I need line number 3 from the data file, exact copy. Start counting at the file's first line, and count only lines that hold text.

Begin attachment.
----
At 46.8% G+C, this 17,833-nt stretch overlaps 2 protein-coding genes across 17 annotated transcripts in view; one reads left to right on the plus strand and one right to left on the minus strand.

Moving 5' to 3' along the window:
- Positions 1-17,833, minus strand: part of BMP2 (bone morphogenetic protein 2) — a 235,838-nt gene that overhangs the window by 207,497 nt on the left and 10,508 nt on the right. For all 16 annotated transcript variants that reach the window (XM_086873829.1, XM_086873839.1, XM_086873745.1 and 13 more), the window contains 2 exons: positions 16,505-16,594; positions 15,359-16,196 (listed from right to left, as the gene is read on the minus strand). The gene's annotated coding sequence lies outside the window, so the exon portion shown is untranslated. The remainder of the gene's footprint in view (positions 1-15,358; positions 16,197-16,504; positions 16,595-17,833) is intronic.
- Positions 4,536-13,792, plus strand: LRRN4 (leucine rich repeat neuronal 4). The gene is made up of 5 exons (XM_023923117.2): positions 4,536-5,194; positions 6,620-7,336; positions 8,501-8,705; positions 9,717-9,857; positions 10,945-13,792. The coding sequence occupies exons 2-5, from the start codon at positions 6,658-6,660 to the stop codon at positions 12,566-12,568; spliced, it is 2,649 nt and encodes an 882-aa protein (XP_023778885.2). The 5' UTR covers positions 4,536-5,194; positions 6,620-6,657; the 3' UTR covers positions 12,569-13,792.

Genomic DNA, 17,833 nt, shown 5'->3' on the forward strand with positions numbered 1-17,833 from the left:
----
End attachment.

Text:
- Positions 1-17,833, minus strand: part of BMP2 (bone morphogenetic protein 2) — a 235,838-nt gene that overhangs the window by 207,497 nt on the left and 10,508 nt on the right. For all 16 annotated transcript variants that reach the window (XM_086873829.1, XM_086873839.1, XM_086873745.1 and 13 more), the window contains 2 exons: positions 16,505-16,594; positions 15,359-16,196 (listed from right to left, as the gene is read on the minus strand). The gene's annotated coding sequence lies outside the window, so the exon portion shown is untranslated. The remainder of the gene's footprint in view (positions 1-15,358; positions 16,197-16,504; positions 16,595-17,833) is intronic.